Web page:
For the site I'm building, I will deal with a variety of parts. Some parts don't even exist in my v4 site yet. Other parts do. In any case, much of the conceptual site design was completed in v4. These parts include (in no particular order):

  • Templating
  • Security (I need to have both pages, and individual elements that are only visible to certain usergroups).
  • Automatic deployment with JIRA and TYPO3.Surf
  • Custom plugin(s) to generate some of the content on the site
  • Generate forms (with TYPO3.Form) on most of the pages with generated content
  • Custom ViewHelper and plugin to generate a special menu to 'cascade' or merge pages and content across branches of a page tree based on who is logged in
  • Transition any content that could not be automatically generated from v4 to Phoenix.
  • Custom FLOW3 Package to export the content in a useable format to be consumed by external processes.

When I blog about these things, I'll focus on the parts that will spur discussions about Phoenix--like things that need to be developed further in FLOW3 or Phoenix--or that are more generally interesting. In much of this, I won't be able to share too much of the code I write, because it involves interacting with some of our proprietary APIs, but for much of what I'm working on, I should be able to share what I learn in the process.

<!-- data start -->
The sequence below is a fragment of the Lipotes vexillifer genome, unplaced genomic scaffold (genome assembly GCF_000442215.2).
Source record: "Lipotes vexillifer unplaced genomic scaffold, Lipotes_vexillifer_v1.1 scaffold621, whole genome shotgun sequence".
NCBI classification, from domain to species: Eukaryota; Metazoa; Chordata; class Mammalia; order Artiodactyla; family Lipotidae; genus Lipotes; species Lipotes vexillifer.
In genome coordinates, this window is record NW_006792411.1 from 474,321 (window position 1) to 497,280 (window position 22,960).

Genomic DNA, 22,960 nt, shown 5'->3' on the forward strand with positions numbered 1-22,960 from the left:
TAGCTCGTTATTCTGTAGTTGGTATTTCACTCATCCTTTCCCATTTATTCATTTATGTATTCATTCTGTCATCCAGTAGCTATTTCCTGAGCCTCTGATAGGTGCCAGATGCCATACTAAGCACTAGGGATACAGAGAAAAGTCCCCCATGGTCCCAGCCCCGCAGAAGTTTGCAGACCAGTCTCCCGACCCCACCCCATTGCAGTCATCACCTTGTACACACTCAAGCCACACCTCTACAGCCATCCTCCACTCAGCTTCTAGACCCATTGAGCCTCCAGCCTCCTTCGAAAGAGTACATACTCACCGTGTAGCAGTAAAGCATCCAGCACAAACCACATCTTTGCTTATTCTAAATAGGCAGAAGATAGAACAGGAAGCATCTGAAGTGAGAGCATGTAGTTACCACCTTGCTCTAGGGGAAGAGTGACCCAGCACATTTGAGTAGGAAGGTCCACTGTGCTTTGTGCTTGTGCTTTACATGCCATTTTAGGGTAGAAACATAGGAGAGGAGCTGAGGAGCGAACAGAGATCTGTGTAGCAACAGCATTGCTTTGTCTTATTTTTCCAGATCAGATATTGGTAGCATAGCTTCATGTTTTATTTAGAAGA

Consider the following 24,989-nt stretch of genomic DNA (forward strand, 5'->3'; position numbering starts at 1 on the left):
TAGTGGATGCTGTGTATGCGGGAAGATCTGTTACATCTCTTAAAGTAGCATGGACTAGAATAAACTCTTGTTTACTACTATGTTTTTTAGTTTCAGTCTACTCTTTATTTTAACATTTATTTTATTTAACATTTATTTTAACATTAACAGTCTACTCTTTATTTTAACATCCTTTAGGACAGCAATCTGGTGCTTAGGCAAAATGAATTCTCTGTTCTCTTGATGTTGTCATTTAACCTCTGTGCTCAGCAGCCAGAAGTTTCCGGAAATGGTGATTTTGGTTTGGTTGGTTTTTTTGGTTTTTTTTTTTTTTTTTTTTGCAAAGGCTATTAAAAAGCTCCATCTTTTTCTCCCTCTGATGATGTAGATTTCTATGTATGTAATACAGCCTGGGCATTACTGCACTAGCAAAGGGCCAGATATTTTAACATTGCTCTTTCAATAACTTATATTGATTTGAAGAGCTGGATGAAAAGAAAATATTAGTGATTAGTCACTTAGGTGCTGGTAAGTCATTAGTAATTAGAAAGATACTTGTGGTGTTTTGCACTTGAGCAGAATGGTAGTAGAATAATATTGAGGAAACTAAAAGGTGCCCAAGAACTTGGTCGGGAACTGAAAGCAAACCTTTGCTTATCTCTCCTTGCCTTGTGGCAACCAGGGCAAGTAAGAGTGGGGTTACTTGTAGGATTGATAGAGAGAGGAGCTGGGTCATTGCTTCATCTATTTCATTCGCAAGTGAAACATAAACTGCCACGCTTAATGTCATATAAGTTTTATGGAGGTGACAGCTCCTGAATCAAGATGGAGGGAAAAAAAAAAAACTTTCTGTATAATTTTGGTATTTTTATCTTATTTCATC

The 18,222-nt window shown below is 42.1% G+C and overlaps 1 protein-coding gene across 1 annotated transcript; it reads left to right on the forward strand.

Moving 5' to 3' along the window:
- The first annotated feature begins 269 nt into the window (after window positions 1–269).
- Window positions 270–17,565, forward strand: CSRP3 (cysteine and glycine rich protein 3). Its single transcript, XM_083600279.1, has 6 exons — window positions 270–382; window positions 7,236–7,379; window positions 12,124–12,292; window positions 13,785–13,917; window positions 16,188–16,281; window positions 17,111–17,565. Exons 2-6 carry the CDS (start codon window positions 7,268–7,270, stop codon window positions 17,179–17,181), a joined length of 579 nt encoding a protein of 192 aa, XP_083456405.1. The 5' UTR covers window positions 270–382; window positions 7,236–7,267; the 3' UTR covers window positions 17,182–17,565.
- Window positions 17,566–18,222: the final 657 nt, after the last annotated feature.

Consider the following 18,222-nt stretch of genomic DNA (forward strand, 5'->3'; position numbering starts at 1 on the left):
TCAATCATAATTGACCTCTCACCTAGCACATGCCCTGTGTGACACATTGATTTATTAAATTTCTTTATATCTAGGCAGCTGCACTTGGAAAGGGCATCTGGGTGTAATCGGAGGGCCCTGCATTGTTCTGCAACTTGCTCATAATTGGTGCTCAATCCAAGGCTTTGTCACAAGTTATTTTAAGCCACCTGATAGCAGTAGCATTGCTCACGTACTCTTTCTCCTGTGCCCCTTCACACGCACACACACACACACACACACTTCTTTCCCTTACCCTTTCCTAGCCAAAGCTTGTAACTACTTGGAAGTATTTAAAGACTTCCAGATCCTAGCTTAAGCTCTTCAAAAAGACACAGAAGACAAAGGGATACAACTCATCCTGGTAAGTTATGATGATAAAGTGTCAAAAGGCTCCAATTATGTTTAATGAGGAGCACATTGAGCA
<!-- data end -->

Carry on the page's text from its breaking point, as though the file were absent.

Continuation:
Disclaimer: These opinions are my own, and do not necessarily reflect the opinions of my employer, InfoTrax Systems. InfoTrax is an international corporation that provides software solutions and consulting services to the MLM and direct marketing industry. My job is to document the developer oriented parts of our software such as the API we provide to our customers.

Friday, March 23, 2012

Expanding the TYPO3 Form Builder Concept

I think the new Form/FormBuilder packages are an amazing addition to FLOW3. Here are some ideas to expand on that solid foundation.

Point Number One: UI Theme-ing

Phoenix needs a cool UI? No. Let's try again:
Phoenix needs a cool Theme-er (api and theme builder)

Arguably, WordPress and Drupal are as popular as they are because of customize-able eye candy. From what I've read (I don't remember where), WP had an ugly default theme for a long time. They built a solid core and the design community took off making custom themes, because, of course people didn't want to stick with the default ugly theme. Drupal is also popular with themers. The way Drupal is designed, people had to theme much of the backend whenever they created a new template/theme for the frontend (though the distinction between front and back ends is much fuzzier in Drupal than in TYPO3). Themes gave people, and the organizations they served, a sense of pride and ownership. "I did that!"